Facebook is too big to control its own platform. I don’t know what the answer is. Some people say its government regulation—Facebook itself even wants the government to help. I think that some regulation would be wise, like perhaps an FCC focused on the internet, but I also think regulation can get out of hand in a hurry.
The reality is…
No One Can Solve the Problem
As I have read and written about social media over the years, I have often thought about how we might solve some of the most prevalent problems with social media (content moderation, bullying, etc.) while keeping the good of social media (connecting with friends, watching funny videos, etc.).
As you can imagine, I haven’t come up with any solutions. But the conclusion I’ve come to is this: Maybe no one can solve the social media problem. I think of Postman when I get to this place, and I think of what he wrote about the evening news in Amusing Ourselves to Death, “It has not yet been demonstrated whether a culture can survive if it takes the measure of the world in twenty-two minutes.”
Likewise, I think to myself, “It has not yet been demonstrated whether a culture can survive if it takes the measure of the world in a brief scroll of the news feed.” I don’t know that there is a way to do social media in a scalable, sustainable, healthy way that benefits users as much as it benefits the billion-dollar companies that profit off of them.
I don’t think government regulation solves the content moderation problem.
I don’t think Facebook firing Mark Zuckerberg solves the Facebook problem.4
I don’t think shutting down Facebook solves the social media problem.
We cannot un-ring the social media bell. I think the best we can hope for is a future iteration of the internet that makes it impossible for predatory platforms like Facebook to survive and puts the power in the hands of the users. Frankly, Web3 is the best chance we have at a real reformation of the social internet, but we don’t have time to get into that here, and I’m not as optimistic about the future of Web3 as maybe some others are.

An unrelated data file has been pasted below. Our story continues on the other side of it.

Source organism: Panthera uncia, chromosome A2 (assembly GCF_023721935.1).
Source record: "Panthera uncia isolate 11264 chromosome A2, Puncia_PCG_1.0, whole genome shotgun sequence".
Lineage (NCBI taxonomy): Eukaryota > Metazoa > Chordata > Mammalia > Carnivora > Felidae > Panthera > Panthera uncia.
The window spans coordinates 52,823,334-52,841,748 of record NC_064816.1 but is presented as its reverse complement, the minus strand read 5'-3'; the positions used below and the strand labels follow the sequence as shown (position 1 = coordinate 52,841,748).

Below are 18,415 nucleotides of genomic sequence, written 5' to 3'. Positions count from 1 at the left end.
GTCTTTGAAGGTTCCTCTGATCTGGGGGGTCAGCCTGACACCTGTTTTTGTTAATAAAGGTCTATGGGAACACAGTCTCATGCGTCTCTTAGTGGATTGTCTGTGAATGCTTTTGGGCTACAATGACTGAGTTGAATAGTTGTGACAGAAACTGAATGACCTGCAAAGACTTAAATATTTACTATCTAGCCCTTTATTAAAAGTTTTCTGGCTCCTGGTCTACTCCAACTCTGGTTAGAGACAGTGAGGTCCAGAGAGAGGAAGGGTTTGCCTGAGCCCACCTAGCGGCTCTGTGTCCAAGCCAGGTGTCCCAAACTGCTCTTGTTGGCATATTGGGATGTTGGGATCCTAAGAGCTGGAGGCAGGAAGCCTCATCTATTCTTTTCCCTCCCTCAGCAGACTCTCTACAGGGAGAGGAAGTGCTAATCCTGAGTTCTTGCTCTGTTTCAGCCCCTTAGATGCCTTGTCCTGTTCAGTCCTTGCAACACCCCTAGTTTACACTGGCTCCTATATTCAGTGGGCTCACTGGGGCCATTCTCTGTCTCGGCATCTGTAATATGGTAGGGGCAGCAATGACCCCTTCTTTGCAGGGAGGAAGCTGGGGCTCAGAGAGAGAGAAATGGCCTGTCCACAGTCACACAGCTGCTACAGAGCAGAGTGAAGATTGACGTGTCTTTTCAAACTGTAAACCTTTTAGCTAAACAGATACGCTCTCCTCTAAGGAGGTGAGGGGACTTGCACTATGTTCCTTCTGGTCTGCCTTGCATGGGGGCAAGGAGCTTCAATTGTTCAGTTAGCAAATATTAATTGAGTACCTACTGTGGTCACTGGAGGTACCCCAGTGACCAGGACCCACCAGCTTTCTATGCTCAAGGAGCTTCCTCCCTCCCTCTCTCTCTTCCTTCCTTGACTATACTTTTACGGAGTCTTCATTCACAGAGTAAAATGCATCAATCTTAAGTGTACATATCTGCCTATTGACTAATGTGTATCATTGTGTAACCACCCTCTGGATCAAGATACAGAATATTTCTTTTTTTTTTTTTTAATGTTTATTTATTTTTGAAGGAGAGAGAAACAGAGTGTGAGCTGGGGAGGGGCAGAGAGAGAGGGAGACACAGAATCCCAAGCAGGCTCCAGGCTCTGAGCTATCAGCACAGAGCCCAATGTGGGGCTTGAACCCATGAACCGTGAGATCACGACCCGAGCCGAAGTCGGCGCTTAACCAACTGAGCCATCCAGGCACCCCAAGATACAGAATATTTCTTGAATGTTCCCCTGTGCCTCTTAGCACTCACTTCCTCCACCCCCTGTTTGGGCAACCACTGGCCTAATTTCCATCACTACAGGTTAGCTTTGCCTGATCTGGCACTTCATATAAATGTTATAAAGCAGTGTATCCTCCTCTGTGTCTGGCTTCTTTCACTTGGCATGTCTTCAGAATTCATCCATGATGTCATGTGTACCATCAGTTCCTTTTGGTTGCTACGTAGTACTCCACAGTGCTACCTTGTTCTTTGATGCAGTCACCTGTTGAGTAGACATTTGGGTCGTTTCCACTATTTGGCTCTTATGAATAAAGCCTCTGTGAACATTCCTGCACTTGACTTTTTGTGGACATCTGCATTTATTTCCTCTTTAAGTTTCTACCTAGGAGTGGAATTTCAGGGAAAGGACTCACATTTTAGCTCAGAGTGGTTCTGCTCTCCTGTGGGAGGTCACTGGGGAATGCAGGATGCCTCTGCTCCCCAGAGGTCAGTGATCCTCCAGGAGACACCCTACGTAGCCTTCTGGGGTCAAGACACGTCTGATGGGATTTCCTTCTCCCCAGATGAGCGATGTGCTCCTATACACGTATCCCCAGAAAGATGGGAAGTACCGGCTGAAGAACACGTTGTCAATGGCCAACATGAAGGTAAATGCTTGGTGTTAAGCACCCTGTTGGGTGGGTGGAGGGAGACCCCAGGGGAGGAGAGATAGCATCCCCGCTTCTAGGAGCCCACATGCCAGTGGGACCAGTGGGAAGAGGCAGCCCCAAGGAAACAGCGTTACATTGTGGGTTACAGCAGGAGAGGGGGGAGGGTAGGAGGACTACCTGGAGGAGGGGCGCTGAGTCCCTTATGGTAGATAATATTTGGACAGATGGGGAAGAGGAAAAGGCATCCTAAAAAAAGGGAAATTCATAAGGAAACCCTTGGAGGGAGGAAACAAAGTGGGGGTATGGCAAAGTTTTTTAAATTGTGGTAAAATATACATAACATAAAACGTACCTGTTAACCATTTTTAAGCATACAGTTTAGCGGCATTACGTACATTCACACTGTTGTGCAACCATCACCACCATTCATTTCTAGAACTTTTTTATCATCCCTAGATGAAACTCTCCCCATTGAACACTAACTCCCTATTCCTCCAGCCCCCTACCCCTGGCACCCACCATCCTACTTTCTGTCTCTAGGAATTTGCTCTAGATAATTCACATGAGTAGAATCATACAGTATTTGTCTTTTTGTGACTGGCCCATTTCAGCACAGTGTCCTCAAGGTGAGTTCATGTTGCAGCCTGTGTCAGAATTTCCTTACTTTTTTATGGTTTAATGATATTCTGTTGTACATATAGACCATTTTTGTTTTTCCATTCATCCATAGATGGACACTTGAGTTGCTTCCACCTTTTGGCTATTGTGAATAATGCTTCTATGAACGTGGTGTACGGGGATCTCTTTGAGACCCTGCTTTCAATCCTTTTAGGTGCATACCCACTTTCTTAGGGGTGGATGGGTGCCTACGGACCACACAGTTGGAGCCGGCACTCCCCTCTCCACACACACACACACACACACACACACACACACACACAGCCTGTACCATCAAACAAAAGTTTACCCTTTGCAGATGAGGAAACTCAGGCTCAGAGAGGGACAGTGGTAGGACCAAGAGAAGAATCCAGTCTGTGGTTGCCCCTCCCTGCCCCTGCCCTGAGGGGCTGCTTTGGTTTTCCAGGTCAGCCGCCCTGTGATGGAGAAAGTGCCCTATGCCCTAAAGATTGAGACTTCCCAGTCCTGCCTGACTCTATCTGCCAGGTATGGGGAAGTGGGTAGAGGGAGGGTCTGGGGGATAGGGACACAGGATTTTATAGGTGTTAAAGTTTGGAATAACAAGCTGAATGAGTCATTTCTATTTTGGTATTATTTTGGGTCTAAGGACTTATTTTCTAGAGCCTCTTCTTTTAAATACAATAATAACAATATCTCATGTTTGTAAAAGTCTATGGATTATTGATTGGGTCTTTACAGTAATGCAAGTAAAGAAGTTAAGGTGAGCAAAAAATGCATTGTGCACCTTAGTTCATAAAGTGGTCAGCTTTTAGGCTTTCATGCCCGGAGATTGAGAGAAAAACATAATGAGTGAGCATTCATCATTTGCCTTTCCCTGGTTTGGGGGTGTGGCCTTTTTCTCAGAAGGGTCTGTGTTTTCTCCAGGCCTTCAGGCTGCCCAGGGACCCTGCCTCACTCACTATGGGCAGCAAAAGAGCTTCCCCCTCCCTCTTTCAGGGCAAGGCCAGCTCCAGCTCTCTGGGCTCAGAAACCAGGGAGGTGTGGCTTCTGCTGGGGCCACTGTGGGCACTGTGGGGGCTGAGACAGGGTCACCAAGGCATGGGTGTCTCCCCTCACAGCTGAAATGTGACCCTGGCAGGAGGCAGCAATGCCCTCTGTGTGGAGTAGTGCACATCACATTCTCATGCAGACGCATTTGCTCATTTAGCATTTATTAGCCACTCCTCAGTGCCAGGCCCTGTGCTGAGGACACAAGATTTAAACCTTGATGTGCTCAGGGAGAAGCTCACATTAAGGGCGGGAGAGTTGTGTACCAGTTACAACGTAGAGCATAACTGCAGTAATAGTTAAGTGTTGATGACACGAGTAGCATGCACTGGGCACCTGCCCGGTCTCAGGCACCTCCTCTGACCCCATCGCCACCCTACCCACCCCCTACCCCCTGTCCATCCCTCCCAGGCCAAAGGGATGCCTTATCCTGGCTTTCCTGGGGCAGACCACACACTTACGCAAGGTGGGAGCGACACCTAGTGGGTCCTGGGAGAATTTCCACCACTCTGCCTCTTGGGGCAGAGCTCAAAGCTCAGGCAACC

We Must Learn to Live With It…for Now
I’ve cited David Foster Wallace and his fish plenty here before, but it’s worth citing again. Wallace, American author and novelist, once wrote/spoke:
There are these two young fish swimming along and they happen to meet an older fish swimming the other way, who nods at them and says “Morning, boys. How’s the water?” And the two young fish swim on for a bit, and then eventually one of them looks over at the other and goes “What the hell is water?”
We are the fish. The social internet is the water. Our lives are so enmeshed with the social internet that when an older, wiser fish swims by and asks if the water is clean and safe to inhabit, we don’t even realize we’re swimming in water. Like fish cannot escape water and live on dry land, the social internet is so woven into our modern world that escaping it and existing outside the social internet is virtually impossible. So if, like fish, we can’t live outside the water, what do we do?
Honestly, the best we can do is recognize that the water in which we swim is toxic. The water is very much not fine. Our job is to do what we can to clean up the water and not add to its toxicity.
No one can solve the Facebook problem, but maybe we can take some steps to make it less of a problem for ourselves and others.
I’m not going to list all the ways Facebook has been used for ill here. I’m sure you’re aware of them. If you’re not, you can google it.
Really, though, they’re making more decisions than that because they’re pulling down 615,000 pieces of content, which means many more pieces of content were actually evaluated.
And, just because we’re on the First Amendment rights bit here, let’s remind each other that Facebook is a private company and can censor a lot more speech than you would expect.
This would also never happen because no one, not even Facebook’s board, can fire Mark Zuckerberg as he owns the majority of the voting shares. He would have to step down.